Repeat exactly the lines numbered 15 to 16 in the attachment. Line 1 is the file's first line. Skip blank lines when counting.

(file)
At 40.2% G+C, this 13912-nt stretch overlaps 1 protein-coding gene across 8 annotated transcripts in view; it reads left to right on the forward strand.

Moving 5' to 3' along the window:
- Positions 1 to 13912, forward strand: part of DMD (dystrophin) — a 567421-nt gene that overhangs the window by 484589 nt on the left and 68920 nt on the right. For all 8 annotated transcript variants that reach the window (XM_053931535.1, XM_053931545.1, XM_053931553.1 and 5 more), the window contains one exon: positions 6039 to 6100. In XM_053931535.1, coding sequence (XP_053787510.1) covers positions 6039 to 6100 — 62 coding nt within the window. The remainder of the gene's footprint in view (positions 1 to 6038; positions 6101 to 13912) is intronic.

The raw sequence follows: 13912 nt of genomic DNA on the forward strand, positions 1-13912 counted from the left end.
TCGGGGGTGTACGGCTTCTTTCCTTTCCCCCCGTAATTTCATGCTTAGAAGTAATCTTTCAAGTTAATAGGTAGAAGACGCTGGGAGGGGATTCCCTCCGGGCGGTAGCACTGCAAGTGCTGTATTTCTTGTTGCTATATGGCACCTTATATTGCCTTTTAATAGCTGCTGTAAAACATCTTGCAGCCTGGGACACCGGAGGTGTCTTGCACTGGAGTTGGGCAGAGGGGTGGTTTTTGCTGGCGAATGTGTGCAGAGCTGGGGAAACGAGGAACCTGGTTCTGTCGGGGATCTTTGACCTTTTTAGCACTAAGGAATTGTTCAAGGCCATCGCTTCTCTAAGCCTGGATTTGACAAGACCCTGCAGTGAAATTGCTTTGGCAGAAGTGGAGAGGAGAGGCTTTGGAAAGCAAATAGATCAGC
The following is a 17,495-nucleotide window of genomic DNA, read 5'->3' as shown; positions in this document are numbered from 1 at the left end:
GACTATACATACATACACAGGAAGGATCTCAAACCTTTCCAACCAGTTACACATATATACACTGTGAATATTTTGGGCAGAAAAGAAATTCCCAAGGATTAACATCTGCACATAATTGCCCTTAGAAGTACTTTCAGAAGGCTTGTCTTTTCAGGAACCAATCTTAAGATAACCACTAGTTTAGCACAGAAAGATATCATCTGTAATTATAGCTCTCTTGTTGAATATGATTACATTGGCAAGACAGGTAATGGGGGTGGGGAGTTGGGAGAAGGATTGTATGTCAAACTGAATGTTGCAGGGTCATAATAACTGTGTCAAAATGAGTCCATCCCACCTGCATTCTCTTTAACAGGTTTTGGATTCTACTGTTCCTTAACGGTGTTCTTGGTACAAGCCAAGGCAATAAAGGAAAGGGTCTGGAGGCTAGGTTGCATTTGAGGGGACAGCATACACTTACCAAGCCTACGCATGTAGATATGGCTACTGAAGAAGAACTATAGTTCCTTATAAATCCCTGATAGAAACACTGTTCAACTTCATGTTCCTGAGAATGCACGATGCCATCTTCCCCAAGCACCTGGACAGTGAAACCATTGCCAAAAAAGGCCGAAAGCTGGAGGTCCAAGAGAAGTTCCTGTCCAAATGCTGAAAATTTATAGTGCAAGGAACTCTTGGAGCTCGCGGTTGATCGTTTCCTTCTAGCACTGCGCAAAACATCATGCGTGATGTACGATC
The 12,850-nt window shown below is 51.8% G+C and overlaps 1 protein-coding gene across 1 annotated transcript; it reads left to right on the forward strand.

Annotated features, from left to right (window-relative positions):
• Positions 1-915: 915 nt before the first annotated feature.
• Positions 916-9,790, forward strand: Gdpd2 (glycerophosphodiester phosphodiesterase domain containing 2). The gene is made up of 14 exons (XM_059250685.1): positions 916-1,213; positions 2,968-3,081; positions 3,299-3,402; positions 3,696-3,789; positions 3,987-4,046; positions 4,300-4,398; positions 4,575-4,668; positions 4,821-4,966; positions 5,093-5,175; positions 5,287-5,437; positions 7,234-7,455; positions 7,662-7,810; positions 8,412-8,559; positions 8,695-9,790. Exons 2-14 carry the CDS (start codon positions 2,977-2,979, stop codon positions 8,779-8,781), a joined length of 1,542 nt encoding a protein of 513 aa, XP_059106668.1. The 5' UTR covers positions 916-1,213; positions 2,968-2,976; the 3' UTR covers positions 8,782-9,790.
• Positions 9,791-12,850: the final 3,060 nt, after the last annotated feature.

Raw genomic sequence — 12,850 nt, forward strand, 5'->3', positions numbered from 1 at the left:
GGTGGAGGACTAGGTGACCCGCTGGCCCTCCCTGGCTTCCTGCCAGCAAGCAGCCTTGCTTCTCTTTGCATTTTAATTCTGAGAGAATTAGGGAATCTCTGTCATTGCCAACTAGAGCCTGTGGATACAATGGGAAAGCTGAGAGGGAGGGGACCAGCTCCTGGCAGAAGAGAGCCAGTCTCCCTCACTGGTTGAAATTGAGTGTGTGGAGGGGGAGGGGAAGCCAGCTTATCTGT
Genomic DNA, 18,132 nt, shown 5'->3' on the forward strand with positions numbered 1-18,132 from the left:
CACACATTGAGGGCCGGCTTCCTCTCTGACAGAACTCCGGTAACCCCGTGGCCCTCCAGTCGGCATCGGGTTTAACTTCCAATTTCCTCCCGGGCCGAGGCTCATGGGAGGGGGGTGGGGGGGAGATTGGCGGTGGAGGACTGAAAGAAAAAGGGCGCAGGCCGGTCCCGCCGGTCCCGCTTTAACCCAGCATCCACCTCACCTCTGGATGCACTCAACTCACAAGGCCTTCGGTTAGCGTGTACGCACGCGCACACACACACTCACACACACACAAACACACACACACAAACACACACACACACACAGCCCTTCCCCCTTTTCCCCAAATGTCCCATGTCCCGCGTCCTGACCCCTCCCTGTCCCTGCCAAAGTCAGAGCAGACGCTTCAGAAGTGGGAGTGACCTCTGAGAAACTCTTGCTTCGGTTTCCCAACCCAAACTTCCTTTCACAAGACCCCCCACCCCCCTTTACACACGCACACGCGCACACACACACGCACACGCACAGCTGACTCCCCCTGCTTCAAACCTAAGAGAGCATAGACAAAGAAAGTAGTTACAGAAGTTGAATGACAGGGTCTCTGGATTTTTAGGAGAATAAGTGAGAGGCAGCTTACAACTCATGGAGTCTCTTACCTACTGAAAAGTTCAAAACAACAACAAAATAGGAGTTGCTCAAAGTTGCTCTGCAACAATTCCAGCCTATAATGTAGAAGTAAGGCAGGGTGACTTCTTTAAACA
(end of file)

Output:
Genomic DNA, 18,132 nt, shown 5'->3' on the forward strand with positions numbered 1-18,132 from the left:
CACACATTGAGGGCCGGCTTCCTCTCTGACAGAACTCCGGTAACCCCGTGGCCCTCCAGTCGGCATCGGGTTTAACTTCCAATTTCCTCCCGGGCCGAGGCTCATGGGAGGGGGGTGGGGGGGAGATTGGCGGTGGAGGACTGAAAGAAAAAGGGCGCAGGCCGGTCCCGCCGGTCCCGCTTTAACCCAGCATCCACCTCACCTCTGGATGCACTCAACTCACAAGGCCTTCGGTTAGCGTGTACGCACGCGCACACACACACTCACACACACACAAACACACACACACAAACACACACACACACACAGCCCTTCCCCCTTTTCCCCAAATGTCCCATGTCCCGCGTCCTGACCCCTCCCTGTCCCTGCCAAAGTCAGAGCAGACGCTTCAGAAGTGGGAGTGACCTCTGAGAAACTCTTGCTTCGGTTTCCCAACCCAAACTTCCTTTCACAAGACCCCCCACCCCCCTTTACACACGCACACGCGCACACACACACGCACACGCACAGCTGACTCCCCCTGCTTCAAACCTAAGAGAGCATAGACAAAGAAAGTAGTTACAGAAGTTGAATGACAGGGTCTCTGGATTTTTAGGAGAATAAGTGAGAGGCAGCTTACAACTCATGGAGTCTCTTACCTACTGAAAAGTTCAAAACAACAACAAAATAGGAGTTGCTCAAAGTTGCTCTGCAACAATTCCAGCCTATAATGTAGAAGTAAGGCAGGGTGACTTCTTTAAACA